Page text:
On March 19, a $2.9 million dollar expansion of San Pablo’s license plate reader system (already extensive) and a switch of vendors to troubled Vigilant Solutions was removed from the meeting consent calender, and then indefinitely postponed after local youth, Oakland Privacy and ACLU-Northern California voiced concerns.
The Council agreed to more community input prior to approving the expansion, including community meetings, and suggested the contract and policies be tightened to prevent 3rd party data sharing, particularly with ICE who signed a contract with Vigilant in January of 2018. One council member went so far as to suggest a million dollar financial penalty be written in to the contract with Vigilant in the event of a proven data leak that resulted in geolocation data being shared with ICE.
The indefinite postponment was voted in unanimously with all five Council members voting yes. San Pablo joins a series of California cities, including Alameda and Culver City, pushing the pause button on ALPR contracts with Vigilant Solutions.
East Bay Express coverage
Vigilant LPR Database Sharing Example
FOIA Documentation on ICE Access to Vigilant LPR Databases
The Verge coverage of the backlash against Vigilant
Information services and journalism mega-corporation Thomson Reuters has signed another contract to provide data to ICE. This latest contract, which runs through 2023, is with ICE Enforcement and Removal Operations (ERO) and tracks 500,000 alien residents in the United States every month. Thomson Reuters products include the Reuters News Wire, Westlaw Legal Solutions, eDiscovery Point, Lipper Fund Research, Eikon Financial Analysis, World-Check, Datastream, Elektron Data Enterprise Management, FlexTrade Spark, REDI, Checkpoint, OneSource, Onvio, and CLEAR,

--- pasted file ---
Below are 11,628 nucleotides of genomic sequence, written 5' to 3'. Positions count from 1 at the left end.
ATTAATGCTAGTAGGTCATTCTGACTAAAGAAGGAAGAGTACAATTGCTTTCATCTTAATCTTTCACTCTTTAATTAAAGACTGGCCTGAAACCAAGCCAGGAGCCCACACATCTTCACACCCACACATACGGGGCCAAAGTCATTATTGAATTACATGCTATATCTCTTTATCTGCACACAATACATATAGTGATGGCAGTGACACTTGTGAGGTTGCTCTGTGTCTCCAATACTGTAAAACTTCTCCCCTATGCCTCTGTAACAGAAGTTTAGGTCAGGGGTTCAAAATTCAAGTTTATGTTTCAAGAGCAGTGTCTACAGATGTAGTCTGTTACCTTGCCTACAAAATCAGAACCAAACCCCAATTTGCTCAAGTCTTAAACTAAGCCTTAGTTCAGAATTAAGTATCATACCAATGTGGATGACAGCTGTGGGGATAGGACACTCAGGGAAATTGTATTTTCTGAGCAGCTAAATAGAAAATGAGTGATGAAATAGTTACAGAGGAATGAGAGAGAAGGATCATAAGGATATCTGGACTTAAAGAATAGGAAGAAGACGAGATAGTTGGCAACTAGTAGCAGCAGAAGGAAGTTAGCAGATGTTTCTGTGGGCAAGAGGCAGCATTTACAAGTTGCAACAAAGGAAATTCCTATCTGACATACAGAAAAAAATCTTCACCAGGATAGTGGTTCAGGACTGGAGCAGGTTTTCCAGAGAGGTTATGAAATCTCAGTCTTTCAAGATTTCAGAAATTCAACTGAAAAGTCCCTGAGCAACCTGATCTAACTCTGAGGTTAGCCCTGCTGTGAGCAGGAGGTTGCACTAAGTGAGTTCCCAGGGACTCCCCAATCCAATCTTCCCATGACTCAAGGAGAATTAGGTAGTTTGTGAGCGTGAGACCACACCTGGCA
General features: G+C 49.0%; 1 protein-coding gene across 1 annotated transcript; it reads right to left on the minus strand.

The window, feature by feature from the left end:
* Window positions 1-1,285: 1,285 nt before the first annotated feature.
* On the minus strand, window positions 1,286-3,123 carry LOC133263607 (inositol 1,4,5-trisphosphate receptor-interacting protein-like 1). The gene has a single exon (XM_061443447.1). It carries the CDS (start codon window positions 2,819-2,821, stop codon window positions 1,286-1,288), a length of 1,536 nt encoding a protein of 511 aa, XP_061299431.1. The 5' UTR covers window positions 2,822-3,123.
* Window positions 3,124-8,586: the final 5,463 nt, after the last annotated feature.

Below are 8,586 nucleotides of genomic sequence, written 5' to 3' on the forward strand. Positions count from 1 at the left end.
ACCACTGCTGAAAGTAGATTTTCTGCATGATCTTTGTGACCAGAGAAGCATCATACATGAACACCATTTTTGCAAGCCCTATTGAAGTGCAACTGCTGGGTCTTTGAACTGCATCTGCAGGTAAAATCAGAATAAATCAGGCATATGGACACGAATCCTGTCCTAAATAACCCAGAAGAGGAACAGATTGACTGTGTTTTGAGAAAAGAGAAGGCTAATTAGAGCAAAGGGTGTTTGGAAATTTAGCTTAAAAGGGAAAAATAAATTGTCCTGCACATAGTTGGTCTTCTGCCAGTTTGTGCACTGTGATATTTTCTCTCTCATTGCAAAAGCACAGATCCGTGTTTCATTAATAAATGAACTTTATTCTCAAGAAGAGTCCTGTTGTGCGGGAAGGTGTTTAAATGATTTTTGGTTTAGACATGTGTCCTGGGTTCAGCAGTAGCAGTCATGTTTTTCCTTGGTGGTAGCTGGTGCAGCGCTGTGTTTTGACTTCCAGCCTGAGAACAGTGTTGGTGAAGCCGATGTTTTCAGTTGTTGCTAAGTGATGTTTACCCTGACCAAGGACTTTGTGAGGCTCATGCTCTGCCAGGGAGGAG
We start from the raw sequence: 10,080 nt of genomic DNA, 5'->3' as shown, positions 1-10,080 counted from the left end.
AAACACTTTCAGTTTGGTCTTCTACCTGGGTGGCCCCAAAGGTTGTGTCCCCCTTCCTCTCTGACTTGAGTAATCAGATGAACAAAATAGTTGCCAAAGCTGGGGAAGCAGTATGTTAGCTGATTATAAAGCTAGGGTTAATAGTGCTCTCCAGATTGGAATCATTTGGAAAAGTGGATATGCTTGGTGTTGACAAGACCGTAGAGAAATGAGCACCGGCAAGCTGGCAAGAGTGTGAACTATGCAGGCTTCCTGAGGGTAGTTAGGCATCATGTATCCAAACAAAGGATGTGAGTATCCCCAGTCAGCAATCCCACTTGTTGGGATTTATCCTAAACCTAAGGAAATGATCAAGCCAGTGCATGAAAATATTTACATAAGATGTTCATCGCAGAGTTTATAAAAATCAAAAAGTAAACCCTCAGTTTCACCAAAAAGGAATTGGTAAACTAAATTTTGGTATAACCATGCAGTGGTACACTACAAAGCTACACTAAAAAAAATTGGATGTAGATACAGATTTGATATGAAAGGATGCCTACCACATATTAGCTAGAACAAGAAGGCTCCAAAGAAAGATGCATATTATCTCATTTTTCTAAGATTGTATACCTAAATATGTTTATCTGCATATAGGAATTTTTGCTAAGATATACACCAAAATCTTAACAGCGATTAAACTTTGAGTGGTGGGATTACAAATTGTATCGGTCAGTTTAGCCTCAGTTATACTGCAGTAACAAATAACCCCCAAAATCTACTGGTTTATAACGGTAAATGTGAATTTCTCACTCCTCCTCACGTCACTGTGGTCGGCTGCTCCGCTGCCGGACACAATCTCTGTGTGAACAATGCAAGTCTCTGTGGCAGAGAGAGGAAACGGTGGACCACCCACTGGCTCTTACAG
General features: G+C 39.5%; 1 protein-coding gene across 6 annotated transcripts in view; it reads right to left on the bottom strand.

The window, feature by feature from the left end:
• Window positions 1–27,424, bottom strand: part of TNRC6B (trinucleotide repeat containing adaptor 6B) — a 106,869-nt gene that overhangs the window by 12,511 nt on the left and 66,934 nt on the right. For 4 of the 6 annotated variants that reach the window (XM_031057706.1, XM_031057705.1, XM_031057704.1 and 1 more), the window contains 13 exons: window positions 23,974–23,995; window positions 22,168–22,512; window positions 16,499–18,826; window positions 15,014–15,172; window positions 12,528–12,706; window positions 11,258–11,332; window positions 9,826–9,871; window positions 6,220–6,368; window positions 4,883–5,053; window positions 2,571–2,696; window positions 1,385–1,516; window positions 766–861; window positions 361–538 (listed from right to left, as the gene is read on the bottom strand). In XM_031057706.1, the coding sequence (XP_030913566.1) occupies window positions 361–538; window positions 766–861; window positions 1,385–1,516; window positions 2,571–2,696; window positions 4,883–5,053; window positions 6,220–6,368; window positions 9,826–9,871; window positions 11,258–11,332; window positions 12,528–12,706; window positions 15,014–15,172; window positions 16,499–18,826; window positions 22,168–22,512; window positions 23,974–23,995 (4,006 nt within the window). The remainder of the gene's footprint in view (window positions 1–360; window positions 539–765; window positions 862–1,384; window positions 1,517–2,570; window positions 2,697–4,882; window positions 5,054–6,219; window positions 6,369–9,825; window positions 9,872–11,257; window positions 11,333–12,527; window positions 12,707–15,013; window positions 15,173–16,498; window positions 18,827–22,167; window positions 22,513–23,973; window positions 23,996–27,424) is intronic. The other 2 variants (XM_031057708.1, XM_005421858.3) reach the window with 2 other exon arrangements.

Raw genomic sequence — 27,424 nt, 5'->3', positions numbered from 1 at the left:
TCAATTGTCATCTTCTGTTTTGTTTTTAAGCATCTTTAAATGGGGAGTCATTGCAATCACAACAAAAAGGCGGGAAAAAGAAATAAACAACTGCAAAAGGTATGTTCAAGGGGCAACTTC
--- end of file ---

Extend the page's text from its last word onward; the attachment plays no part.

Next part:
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After twenty months of review by multiple citizen commissions, privacy advocates, city staff, and elected officials, on March 13, 2018, the Berkeley City Council unanimously approved a powerful new law aimed at protecting privacy rights.
Based on a model created by the ACLU, the ordinance requires that all surveillance technology proposals first undergo a public discussion to determine the potential benefits, costs, and concerns of such an acquisition and its use in the community, and that the benefits outweigh the costs and concerns. Accountability and ongoing oversight are maintained with annual reporting requirements that will provide the community with information about how the equipment is being used.
With the historic vote, Berkeley became the first city in the nation to enact this type of ordinance. The County of Santa Clara unanimously passed a similar ordinance in 2016, becoming the first entity in the nation to take such an approach. The city of Davis is expected to enact a similar version on March 20.
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